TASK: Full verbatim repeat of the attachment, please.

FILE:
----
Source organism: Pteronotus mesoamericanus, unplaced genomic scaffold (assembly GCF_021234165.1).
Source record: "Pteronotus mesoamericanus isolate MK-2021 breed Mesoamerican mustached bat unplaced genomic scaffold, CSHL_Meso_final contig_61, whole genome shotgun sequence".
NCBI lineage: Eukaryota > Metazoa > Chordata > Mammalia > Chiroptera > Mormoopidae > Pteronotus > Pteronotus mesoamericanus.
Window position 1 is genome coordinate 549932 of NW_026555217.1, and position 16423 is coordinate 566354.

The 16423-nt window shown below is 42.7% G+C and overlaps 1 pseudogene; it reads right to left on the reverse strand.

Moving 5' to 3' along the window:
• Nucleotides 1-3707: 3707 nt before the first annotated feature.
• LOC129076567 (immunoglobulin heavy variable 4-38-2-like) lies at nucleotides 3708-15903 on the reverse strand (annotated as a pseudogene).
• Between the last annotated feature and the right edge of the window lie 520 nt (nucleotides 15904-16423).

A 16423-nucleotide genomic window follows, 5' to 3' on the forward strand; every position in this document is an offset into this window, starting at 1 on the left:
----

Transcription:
Source organism: Pteronotus mesoamericanus, unplaced genomic scaffold (assembly GCF_021234165.1).
Source record: "Pteronotus mesoamericanus isolate MK-2021 breed Mesoamerican mustached bat unplaced genomic scaffold, CSHL_Meso_final contig_61, whole genome shotgun sequence".
NCBI lineage: Eukaryota > Metazoa > Chordata > Mammalia > Chiroptera > Mormoopidae > Pteronotus > Pteronotus mesoamericanus.
Window position 1 is genome coordinate 549932 of NW_026555217.1, and position 16423 is coordinate 566354.

The 16423-nt window shown below is 42.7% G+C and overlaps 1 pseudogene; it reads right to left on the reverse strand.

Moving 5' to 3' along the window:
• Nucleotides 1-3707: 3707 nt before the first annotated feature.
• LOC129076567 (immunoglobulin heavy variable 4-38-2-like) lies at nucleotides 3708-15903 on the reverse strand (annotated as a pseudogene).
• Between the last annotated feature and the right edge of the window lie 520 nt (nucleotides 15904-16423).

A 16423-nucleotide genomic window follows, 5' to 3' on the forward strand; every position in this document is an offset into this window, starting at 1 on the left: